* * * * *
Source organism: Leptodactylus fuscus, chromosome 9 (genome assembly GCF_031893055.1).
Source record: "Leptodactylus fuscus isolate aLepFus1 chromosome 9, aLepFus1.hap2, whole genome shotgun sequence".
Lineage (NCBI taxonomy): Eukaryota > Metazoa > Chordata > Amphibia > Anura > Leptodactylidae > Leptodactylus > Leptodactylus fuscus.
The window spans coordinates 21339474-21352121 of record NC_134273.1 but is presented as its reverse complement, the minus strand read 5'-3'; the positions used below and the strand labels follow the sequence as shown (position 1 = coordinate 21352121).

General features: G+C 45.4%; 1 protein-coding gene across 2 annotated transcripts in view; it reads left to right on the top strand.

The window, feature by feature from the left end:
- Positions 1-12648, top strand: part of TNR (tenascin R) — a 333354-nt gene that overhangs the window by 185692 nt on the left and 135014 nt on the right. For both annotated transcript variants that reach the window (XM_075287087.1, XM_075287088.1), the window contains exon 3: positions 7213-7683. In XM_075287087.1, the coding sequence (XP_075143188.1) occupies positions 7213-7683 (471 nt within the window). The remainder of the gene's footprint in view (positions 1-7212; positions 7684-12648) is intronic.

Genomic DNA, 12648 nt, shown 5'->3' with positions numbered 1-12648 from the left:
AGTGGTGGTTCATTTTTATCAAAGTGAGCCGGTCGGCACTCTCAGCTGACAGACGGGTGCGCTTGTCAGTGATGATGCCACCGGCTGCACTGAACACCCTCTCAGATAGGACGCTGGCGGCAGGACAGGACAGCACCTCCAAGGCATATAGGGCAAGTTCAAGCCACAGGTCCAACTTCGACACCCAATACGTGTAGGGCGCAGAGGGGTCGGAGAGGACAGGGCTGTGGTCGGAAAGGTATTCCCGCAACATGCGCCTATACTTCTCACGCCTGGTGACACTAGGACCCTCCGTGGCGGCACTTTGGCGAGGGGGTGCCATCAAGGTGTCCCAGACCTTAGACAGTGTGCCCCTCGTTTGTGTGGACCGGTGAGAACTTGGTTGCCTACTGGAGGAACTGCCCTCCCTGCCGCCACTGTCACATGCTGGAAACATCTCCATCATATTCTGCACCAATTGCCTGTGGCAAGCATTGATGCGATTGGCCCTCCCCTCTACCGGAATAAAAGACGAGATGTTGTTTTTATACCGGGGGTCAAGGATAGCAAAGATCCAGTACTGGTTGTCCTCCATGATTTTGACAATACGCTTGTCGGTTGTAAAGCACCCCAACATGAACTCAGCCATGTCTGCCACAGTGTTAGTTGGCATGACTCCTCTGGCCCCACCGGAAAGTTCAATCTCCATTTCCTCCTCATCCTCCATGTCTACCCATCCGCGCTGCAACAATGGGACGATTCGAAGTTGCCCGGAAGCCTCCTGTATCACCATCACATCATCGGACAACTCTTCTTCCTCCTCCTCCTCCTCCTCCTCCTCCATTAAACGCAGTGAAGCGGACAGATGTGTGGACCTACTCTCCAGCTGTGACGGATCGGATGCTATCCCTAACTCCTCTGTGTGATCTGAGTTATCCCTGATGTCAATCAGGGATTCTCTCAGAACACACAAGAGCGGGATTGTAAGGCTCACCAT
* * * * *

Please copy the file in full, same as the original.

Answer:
Source organism: Leptodactylus fuscus, chromosome 9 (genome assembly GCF_031893055.1).
Source record: "Leptodactylus fuscus isolate aLepFus1 chromosome 9, aLepFus1.hap2, whole genome shotgun sequence".
Lineage (NCBI taxonomy): Eukaryota > Metazoa > Chordata > Amphibia > Anura > Leptodactylidae > Leptodactylus > Leptodactylus fuscus.
The window spans coordinates 21339474-21352121 of record NC_134273.1 but is presented as its reverse complement, the minus strand read 5'-3'; the positions used below and the strand labels follow the sequence as shown (position 1 = coordinate 21352121).

General features: G+C 45.4%; 1 protein-coding gene across 2 annotated transcripts in view; it reads left to right on the top strand.

The window, feature by feature from the left end:
- Positions 1-12648, top strand: part of TNR (tenascin R) — a 333354-nt gene that overhangs the window by 185692 nt on the left and 135014 nt on the right. For both annotated transcript variants that reach the window (XM_075287087.1, XM_075287088.1), the window contains exon 3: positions 7213-7683. In XM_075287087.1, the coding sequence (XP_075143188.1) occupies positions 7213-7683 (471 nt within the window). The remainder of the gene's footprint in view (positions 1-7212; positions 7684-12648) is intronic.

Genomic DNA, 12648 nt, shown 5'->3' with positions numbered 1-12648 from the left:
AGTGGTGGTTCATTTTTATCAAAGTGAGCCGGTCGGCACTCTCAGCTGACAGACGGGTGCGCTTGTCAGTGATGATGCCACCGGCTGCACTGAACACCCTCTCAGATAGGACGCTGGCGGCAGGACAGGACAGCACCTCCAAGGCATATAGGGCAAGTTCAAGCCACAGGTCCAACTTCGACACCCAATACGTGTAGGGCGCAGAGGGGTCGGAGAGGACAGGGCTGTGGTCGGAAAGGTATTCCCGCAACATGCGCCTATACTTCTCACGCCTGGTGACACTAGGACCCTCCGTGGCGGCACTTTGGCGAGGGGGTGCCATCAAGGTGTCCCAGACCTTAGACAGTGTGCCCCTCGTTTGTGTGGACCGGTGAGAACTTGGTTGCCTACTGGAGGAACTGCCCTCCCTGCCGCCACTGTCACATGCTGGAAACATCTCCATCATATTCTGCACCAATTGCCTGTGGCAAGCATTGATGCGATTGGCCCTCCCCTCTACCGGAATAAAAGACGAGATGTTGTTTTTATACCGGGGGTCAAGGATAGCAAAGATCCAGTACTGGTTGTCCTCCATGATTTTGACAATACGCTTGTCGGTTGTAAAGCACCCCAACATGAACTCAGCCATGTCTGCCACAGTGTTAGTTGGCATGACTCCTCTGGCCCCACCGGAAAGTTCAATCTCCATTTCCTCCTCATCCTCCATGTCTACCCATCCGCGCTGCAACAATGGGACGATTCGAAGTTGCCCGGAAGCCTCCTGTATCACCATCACATCATCGGACAACTCTTCTTCCTCCTCCTCCTCCTCCTCCTCCTCCATTAAACGCAGTGAAGCGGACAGATGTGTGGACCTACTCTCCAGCTGTGACGGATCGGATGCTATCCCTAACTCCTCTGTGTGATCTGAGTTATCCCTGATGTCAATCAGGGATTCTCTCAGAACACACAAGAGCGGGATTGTAAGGCTCACCAT